Home Depot Hopes SAP Can Help Boost Sales

Home Depot wants to put more information at the fingertips of its “orange-blooded associates doing hand-to-hand combat in the aisles,” its chief information officer said Wednesday.

The home improvement retailer, fresh off spending $1 billion in the last three years on self-checkout aisles and other store systems, wants to give its associates “real-time access” to information about products and customers, its executive vice president and chief information officer, Robert DeRodes, said at the Sapphire 2005 conference in Boston.

That is part of the company’s long-range plans, he said, and will be based on information systems it will put in place in conjunction with conference host SAP AG, the enterprise software supplier.

DeRodes said Home Depot will convert all its basic operations over the next seven years to run on SAP software, in a deal estimated on the floor of the convention to be worth approximately $50 million.

As part of those long-range plans, associates in the aisles will be able to pull up details on the products they sell, possible uses and capabilities, appropriateness for various projects, and their availability, DeRodes told Baseline. They’ll also be able to find information on the customer they’re talking to, including past transaction history.

Employees will be able to retrieve information on any digital device, DeRodes said, from a terminal at a customer service desk to kiosks in aisles to handheld computers.

This information-based customer-service blitz comes as Home Depot tries to fend off competition from Lowe’s Cos., particularly in North America. Home Depot hopes to double in size in the next five years, to $150 billion in annual revenue.

Before the company’s big investment in “digitizing the Depot” began three years ago under new chief executive Robert Nardelli, “the No. 2 pencil used to be the most important network technology we had,” DeRodes said.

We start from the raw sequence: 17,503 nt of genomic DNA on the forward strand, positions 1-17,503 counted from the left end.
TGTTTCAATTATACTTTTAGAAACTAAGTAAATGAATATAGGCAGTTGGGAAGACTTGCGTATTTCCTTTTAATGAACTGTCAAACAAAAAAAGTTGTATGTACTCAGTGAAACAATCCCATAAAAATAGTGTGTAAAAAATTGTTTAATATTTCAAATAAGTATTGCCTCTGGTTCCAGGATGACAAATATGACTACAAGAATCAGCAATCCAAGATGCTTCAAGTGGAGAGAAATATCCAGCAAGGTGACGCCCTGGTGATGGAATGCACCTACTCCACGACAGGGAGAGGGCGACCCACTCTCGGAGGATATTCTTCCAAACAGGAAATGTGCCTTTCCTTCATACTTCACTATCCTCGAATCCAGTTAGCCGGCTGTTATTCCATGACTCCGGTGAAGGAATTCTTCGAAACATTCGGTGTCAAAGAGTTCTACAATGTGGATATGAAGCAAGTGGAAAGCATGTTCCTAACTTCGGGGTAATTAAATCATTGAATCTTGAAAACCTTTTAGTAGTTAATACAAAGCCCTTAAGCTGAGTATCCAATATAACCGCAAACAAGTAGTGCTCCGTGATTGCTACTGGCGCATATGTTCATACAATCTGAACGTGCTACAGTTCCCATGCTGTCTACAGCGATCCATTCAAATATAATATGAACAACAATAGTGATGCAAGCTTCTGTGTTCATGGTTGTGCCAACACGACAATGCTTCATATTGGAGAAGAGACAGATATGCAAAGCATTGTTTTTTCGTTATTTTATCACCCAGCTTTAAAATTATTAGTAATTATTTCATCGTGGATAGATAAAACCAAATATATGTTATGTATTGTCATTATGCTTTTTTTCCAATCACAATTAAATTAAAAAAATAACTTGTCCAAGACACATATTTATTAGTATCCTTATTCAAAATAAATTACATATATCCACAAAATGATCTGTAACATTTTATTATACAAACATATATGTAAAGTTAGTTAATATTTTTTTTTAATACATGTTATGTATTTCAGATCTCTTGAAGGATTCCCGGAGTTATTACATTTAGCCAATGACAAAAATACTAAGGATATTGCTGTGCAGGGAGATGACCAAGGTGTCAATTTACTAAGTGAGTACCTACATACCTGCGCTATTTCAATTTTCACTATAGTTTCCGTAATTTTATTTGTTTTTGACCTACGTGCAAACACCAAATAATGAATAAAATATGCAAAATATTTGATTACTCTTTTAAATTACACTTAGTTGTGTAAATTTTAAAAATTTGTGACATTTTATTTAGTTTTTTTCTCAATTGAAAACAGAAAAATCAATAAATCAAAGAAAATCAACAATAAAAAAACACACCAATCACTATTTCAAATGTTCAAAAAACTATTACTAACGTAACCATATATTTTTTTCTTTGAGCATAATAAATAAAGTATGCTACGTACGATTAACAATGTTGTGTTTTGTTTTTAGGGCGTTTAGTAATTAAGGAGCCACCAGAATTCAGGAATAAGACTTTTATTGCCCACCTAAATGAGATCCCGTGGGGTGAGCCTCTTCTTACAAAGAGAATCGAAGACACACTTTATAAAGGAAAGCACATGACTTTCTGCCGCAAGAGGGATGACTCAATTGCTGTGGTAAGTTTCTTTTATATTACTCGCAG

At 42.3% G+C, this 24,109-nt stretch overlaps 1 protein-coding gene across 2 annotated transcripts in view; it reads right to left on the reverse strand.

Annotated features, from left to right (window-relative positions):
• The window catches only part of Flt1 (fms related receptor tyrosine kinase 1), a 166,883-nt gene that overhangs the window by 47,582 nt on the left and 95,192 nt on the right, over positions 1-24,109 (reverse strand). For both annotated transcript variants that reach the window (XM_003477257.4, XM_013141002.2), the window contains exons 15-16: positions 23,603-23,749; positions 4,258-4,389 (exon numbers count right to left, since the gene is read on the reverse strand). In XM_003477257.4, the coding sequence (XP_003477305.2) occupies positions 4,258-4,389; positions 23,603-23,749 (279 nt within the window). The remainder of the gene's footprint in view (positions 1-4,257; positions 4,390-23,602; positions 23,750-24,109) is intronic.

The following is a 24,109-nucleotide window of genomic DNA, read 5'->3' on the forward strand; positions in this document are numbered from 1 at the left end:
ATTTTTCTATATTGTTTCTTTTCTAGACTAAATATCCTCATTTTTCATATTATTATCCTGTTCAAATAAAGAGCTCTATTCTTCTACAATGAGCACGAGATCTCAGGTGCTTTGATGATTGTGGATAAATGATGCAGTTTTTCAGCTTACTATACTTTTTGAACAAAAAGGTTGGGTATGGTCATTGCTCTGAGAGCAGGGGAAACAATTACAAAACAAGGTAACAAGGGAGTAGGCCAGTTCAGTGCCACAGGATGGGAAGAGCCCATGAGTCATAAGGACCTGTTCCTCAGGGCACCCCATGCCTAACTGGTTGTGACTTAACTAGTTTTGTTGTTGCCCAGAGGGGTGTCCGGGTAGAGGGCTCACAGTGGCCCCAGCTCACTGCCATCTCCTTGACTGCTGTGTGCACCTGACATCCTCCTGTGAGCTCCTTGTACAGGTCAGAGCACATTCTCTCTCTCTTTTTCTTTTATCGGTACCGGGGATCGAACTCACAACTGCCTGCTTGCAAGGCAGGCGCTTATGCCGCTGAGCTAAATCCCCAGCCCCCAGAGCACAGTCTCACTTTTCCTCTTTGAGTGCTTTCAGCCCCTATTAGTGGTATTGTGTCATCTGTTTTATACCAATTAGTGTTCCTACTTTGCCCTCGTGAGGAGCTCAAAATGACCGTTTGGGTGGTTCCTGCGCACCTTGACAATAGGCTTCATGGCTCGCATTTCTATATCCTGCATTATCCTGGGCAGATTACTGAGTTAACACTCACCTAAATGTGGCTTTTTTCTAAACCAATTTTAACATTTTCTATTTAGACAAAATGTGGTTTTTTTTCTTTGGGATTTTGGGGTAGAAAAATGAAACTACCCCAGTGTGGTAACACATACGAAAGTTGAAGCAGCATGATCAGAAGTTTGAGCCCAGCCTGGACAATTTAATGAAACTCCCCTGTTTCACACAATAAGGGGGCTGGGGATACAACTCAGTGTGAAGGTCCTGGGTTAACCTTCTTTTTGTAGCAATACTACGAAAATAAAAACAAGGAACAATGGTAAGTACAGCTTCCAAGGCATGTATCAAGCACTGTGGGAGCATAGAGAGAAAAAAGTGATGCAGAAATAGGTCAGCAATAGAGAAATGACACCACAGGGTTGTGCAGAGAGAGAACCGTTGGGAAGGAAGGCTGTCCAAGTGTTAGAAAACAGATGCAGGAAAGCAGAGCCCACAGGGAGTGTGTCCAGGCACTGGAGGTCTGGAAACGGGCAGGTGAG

Now, its most visible technology is in checkout aisles at its stores where customers scan their own purchases and pay for them. That effort (“Home Depot Self-Checkout Boosts Sales, Satisfaction,” Baseline, April 2005) has boosted the Depot’s bottom line, although customers have said they find the system does not deal well with the complete variety of odd-shaped and heavy merchandise found in a home improvement warehouse.

The conversion to standardized information systems, from financial reporting to inventory tracking, on SAP software will help Home Depot expand in four new strategic directions, DeRodes said. Home Depot expects its fastest-growing businesses to be in-home installation services, Web retailing, sales to commercial contractors and international operations. Each could add more than $10 billion a year of revenue in the next five years, DeRodes said.

Sales to commercial contractors will be handled through different outlets than its sales to consumers through its big box stores, DeRodes said, and may be handled under brands it owns, such as White Cap, not just the Home Depot name.

Home Depot has been experimenting with other types of retail outlets, as well.

One is its Expo line of stores with wider aisles and higher-priced goods, aimed at upper-income customers.

However, the company announced on Tuesday that it will close 15 of its 54 Expo Design Center stores over an unspecified period. It also plans to convert five other Expo stores to The Home Depot store format.

The announcement came when Home Depot announced its first-quarter earnings, which increased to $1.25 billion, up from $1.1 billion a year ago. Sales in the quarter reached $19 billion. Its shares rose, while competitor Lowe’s shares fell. Lowe’s earnings, while jumping 31 percent, failed to increase as much as Wall Street analysts had projected.